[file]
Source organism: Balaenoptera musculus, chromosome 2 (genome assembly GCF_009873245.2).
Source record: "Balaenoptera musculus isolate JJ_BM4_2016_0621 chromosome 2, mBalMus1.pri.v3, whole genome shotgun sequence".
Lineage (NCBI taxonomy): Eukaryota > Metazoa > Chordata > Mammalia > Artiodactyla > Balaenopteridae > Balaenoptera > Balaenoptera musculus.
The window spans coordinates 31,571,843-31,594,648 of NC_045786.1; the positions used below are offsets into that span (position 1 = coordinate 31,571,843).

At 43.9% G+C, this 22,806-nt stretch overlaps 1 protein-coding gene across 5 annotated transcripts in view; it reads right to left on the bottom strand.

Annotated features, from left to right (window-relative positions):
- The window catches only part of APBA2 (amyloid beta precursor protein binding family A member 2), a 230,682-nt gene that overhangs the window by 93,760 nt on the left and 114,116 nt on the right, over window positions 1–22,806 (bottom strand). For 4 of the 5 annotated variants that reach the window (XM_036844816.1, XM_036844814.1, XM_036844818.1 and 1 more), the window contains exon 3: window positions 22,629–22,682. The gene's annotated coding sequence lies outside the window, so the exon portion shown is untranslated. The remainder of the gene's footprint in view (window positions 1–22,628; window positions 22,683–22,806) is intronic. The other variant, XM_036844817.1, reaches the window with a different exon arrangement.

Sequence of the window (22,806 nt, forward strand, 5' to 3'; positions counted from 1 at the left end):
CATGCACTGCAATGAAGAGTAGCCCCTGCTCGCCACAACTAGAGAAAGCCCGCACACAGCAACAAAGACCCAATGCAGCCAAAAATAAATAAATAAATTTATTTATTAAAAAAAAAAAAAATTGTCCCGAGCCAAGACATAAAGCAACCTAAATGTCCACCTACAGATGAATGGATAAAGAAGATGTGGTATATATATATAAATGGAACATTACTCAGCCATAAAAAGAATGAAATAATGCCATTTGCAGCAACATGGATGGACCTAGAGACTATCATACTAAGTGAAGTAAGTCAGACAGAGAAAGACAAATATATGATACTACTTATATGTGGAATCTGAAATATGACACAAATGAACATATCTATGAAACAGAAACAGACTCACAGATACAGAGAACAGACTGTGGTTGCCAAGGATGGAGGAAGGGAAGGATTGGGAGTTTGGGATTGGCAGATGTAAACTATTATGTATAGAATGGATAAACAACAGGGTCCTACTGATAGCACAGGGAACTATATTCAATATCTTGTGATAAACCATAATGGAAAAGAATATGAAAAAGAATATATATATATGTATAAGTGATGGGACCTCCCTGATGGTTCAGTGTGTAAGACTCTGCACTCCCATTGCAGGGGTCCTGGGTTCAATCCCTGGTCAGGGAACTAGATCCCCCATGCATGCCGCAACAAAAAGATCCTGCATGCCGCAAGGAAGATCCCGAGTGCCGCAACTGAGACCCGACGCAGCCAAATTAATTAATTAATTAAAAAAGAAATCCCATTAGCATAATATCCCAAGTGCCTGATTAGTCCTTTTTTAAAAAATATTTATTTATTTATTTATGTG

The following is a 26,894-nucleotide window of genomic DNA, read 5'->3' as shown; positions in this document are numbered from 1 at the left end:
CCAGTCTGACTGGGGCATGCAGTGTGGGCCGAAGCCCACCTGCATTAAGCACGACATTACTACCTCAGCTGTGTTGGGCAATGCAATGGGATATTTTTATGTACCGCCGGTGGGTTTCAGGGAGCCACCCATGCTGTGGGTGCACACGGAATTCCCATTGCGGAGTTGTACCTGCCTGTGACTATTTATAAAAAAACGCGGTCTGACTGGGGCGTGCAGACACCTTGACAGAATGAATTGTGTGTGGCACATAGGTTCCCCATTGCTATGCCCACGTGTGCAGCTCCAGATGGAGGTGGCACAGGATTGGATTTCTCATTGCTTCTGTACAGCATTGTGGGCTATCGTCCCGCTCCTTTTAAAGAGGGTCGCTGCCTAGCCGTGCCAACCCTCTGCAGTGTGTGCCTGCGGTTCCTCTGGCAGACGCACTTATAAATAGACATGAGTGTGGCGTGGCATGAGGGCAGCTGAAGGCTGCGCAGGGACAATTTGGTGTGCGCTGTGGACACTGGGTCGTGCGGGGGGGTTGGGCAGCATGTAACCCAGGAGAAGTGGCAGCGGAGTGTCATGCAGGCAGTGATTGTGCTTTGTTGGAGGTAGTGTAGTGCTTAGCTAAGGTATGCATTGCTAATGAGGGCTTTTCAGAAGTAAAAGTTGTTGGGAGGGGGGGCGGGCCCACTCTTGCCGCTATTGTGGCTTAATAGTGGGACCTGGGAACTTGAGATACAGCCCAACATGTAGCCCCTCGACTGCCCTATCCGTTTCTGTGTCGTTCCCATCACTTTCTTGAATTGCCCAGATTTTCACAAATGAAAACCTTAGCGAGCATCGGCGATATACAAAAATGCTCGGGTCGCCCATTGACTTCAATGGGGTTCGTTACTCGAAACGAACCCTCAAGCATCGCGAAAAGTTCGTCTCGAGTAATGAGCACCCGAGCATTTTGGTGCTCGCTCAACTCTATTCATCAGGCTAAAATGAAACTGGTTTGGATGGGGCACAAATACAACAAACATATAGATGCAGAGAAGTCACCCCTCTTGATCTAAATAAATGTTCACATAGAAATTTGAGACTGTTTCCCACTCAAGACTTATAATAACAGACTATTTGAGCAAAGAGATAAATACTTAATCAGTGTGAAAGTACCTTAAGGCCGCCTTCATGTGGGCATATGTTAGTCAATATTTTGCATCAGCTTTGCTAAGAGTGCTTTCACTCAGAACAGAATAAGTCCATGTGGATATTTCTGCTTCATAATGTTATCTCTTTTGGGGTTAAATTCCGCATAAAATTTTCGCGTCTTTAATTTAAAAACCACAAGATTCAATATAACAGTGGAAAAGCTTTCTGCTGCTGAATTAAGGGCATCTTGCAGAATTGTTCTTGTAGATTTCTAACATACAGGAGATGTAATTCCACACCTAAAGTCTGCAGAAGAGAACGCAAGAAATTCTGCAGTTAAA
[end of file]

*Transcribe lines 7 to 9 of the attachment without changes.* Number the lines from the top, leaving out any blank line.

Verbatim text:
- The window catches only part of APBA2 (amyloid beta precursor protein binding family A member 2), a 230,682-nt gene that overhangs the window by 93,760 nt on the left and 114,116 nt on the right, over window positions 1–22,806 (bottom strand). For 4 of the 5 annotated variants that reach the window (XM_036844816.1, XM_036844814.1, XM_036844818.1 and 1 more), the window contains exon 3: window positions 22,629–22,682. The gene's annotated coding sequence lies outside the window, so the exon portion shown is untranslated. The remainder of the gene's footprint in view (window positions 1–22,628; window positions 22,683–22,806) is intronic. The other variant, XM_036844817.1, reaches the window with a different exon arrangement.

Sequence of the window (22,806 nt, forward strand, 5' to 3'; positions counted from 1 at the left end):
CATGCACTGCAATGAAGAGTAGCCCCTGCTCGCCACAACTAGAGAAAGCCCGCACACAGCAACAAAGACCCAATGCAGCCAAAAATAAATAAATAAATTTATTTATTAAAAAAAAAAAAAATTGTCCCGAGCCAAGACATAAAGCAACCTAAATGTCCACCTACAGATGAATGGATAAAGAAGATGTGGTATATATATATAAATGGAACATTACTCAGCCATAAAAAGAATGAAATAATGCCATTTGCAGCAACATGGATGGACCTAGAGACTATCATACTAAGTGAAGTAAGTCAGACAGAGAAAGACAAATATATGATACTACTTATATGTGGAATCTGAAATATGACACAAATGAACATATCTATGAAACAGAAACAGACTCACAGATACAGAGAACAGACTGTGGTTGCCAAGGATGGAGGAAGGGAAGGATTGGGAGTTTGGGATTGGCAGATGTAAACTATTATGTATAGAATGGATAAACAACAGGGTCCTACTGATAGCACAGGGAACTATATTCAATATCTTGTGATAAACCATAATGGAAAAGAATATGAAAAAGAATATATATATATGTATAAGTGATGGGACCTCCCTGATGGTTCAGTGTGTAAGACTCTGCACTCCCATTGCAGGGGTCCTGGGTTCAATCCCTGGTCAGGGAACTAGATCCCCCATGCATGCCGCAACAAAAAGATCCTGCATGCCGCAAGGAAGATCCCGAGTGCCGCAACTGAGACCCGACGCAGCCAAATTAATTAATTAATTAAAAAAGAAATCCCATTAGCATAATATCCCAAGTGCCTGATTAGTCCTTTTTTAAAAAATATTTATTTATTTATTTATGTG